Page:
In order to explore further what the barriers might be to speaking up, those respondents who said they had not raised their concerns about misconduct were asked what had stopped them. The most prominent reasons given were that they did not believe that corrective action would be taken (28%), closely followed by they felt they might jeopardise their job (27%). Only 7% did not know who to contact.

These two reasons have significant implications for any organisation wishing to establish an effective Speak Up culture. Employees are now more aware than ever of the means at their disposal to raise concerns. However, it was also clear that three parts of the process – effective protection for those that speak up and monitoring of potential retaliations; robust investigations and communication of outcomes – still need attention if Speak Up processes are to be considered credible.

Reporting concerns can require courage, particularly in an unsupportive environment. Employees won’t take the risk if they believe that nothing will be done about it. Where local whistleblowing protection is poor or lacks definition in legal terms, it is good practice for organisations to establish their own higher protections for employees who Speak Up, whatever the local legal requirements. Ethics starts where the law ends and as more organisations realise the benefits of encouraging an open culture, they are looking into better ways to protect those who speak up from detriment.

As Oscar Wilde said: “No good deed goes unpunished” and this is no more true than when it comes to whistleblowers. Despite explicit assurances by companies that retaliation against those who speak up will not be tolerated, fostering an open culture where employees are able to voice their concerns confidently and without fear of reprisal remains a challenge for many organisations.

Retaliation can take many forms and is not always easy to identify. From failing to be promoted to being ignored in the canteen, it can manifest as the kind of low-level bullying that often falls under the radar of Audit and HR. Retaliation may spill out of the workplace and into the pub, the school playground and the community.

Practical steps in the Speak Up process can go some way to protect those who raise concerns, for example by ensuring that as few people as possible have access to reports and by preserving confidentiality in investigations and anonymity where requested. Companies are beginning to do more to monitor detriment by examining career paths of those who speak up, keeping in touch periodically with those who raise concerns and introducing care plans and welfare checks. Those who are found to retaliate should face misconduct and disciplinary proceedings.

The journey to establishing an open culture is a long one and it requires commitment and leadership. The implementation of a Speak Up programme can be part of a culture change that, although positive, may be considered as threatening to the status quo.  Staff may feel cynical about a new initiative if there is little trust within the organisation, while managers may view those who speak up as undermining their authority. Top management do not always recognise the role of staff in guarding corporate reputation and can be susceptible to the ‘say/do’ gap where they say one thing but do another.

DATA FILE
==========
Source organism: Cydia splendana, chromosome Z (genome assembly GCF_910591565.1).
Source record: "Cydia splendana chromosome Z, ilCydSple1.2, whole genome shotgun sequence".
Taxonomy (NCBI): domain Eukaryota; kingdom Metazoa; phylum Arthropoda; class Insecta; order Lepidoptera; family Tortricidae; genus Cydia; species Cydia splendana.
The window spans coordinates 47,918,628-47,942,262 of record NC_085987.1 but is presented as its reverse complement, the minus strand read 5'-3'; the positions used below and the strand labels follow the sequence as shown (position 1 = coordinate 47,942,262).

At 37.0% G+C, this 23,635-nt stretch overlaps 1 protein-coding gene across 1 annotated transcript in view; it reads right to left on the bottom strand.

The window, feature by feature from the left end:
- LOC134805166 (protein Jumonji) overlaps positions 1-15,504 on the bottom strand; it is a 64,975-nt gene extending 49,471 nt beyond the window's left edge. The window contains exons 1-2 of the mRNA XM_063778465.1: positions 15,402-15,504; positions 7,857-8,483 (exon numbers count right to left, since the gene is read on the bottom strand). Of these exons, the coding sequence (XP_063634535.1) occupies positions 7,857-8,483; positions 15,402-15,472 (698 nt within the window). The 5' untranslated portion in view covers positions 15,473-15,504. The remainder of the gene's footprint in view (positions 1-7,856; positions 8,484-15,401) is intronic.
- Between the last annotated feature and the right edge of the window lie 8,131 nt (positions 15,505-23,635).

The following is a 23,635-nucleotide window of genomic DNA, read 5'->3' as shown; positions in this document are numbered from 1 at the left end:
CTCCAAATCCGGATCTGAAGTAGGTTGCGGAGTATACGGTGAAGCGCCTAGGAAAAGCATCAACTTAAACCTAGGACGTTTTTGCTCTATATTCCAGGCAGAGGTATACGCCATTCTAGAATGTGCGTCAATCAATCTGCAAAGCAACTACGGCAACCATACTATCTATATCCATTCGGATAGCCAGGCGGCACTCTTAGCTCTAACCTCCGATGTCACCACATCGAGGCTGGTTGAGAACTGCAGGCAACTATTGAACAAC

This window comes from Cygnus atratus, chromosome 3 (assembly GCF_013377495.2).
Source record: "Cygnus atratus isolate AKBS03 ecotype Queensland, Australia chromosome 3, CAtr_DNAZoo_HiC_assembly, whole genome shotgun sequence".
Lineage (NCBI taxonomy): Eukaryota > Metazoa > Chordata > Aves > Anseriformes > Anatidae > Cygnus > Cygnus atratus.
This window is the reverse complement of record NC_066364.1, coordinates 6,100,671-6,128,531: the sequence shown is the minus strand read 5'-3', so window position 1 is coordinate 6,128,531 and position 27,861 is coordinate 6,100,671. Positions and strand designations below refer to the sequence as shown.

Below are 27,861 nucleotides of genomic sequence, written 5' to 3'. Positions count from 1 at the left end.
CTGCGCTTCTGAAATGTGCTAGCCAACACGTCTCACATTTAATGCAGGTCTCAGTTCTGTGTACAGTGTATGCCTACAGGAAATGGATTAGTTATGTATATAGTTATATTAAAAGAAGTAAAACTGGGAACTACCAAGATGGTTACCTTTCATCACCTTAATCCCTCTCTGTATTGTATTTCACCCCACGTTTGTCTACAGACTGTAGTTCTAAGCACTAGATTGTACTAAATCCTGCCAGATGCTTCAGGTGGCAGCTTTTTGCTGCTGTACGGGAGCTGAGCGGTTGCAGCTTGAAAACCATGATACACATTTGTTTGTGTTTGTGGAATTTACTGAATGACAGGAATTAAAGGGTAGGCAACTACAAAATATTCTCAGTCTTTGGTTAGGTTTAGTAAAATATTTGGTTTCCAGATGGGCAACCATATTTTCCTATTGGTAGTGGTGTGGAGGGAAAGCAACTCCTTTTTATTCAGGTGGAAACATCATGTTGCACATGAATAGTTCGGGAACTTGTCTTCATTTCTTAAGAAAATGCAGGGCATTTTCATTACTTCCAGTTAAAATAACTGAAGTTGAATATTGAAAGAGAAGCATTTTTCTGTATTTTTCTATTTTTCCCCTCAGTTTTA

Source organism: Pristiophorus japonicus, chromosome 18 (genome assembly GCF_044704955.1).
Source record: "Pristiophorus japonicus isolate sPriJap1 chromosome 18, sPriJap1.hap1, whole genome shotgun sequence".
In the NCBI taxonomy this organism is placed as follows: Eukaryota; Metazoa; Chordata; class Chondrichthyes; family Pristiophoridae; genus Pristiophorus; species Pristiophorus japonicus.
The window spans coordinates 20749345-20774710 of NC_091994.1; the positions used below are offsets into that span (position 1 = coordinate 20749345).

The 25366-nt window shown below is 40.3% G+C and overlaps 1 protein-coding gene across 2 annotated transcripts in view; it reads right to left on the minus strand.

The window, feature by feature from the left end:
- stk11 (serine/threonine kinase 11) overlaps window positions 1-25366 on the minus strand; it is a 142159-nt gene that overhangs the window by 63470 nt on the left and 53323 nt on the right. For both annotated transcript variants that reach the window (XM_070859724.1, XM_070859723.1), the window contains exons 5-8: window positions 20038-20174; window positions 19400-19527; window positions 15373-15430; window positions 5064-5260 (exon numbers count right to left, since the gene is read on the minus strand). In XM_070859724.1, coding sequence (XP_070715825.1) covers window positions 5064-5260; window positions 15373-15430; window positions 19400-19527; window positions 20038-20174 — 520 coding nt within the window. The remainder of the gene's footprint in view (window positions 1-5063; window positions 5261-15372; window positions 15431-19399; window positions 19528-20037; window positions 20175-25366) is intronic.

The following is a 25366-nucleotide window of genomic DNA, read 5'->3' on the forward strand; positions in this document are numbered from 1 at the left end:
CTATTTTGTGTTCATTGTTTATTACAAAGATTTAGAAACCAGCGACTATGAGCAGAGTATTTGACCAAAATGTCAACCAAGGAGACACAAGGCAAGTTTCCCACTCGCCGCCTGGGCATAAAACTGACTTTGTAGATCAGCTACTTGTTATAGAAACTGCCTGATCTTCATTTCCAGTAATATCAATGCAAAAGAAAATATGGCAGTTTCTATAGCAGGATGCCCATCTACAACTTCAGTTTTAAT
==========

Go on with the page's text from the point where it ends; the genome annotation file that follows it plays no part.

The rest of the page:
An example is that of Jes Staley, CEO of Barclays Bank. In June 2016, two anonymous letters had been sent from the US to some Barclays’ board members about a senior executive. Barclays’ compliance team treated them as a whistleblowing matter and set about investigating the letters. Staley, instructed the bank’s information security team to investigate the author of the anonymous letters that made allegations about a long-term associate whom Staley had brought to the Bank. Staley admitted wrongdoing, his bonus was cut, and he was fined by the regulator. However, despite his attempts to unmask the whistleblower, he was thwarted, which showed the robustness of Barclays’ Speak Up system. Anecdotally, his poor leadership in this regard has only served to improve the reputation of the bank’s procedure, and calls to their hotline have gone up.

As part of financial regulations in the UK, financial services companies must appoint a ‘whistleblowers’ champion’ – a non-executive director with responsibility and oversight for Speak Up within their firm. The aim of these rules is to encourage a culture within financial services where individuals feel able to raise concerns and challenge poor practice and behaviour.

The appointment of a non-executive director to be a ‘Speak Up Champion’ is not limited to financial services and this model is being replicated in other industries. Some organisations, such as aerospace firms UTC and Lockheed Martin, have an organisational ombudsman who provides a neutral and impartial listening ear and helps resolve conflicts and concerns in an informal way. The ombudsman is distinctive from a Speak Up helpline as they are neutral; independent of all management structures; guarantee confidentiality and are available to any stakeholder (for example employees, customers, suppliers, contractors and shareholders).  Unlike with a Speak Up line, the ombudsman provides coaching and support to the individual who raises a concern. The ombudsman does not have the authority to overturn managerial decisions but is there to outline the options and develop potential solutions.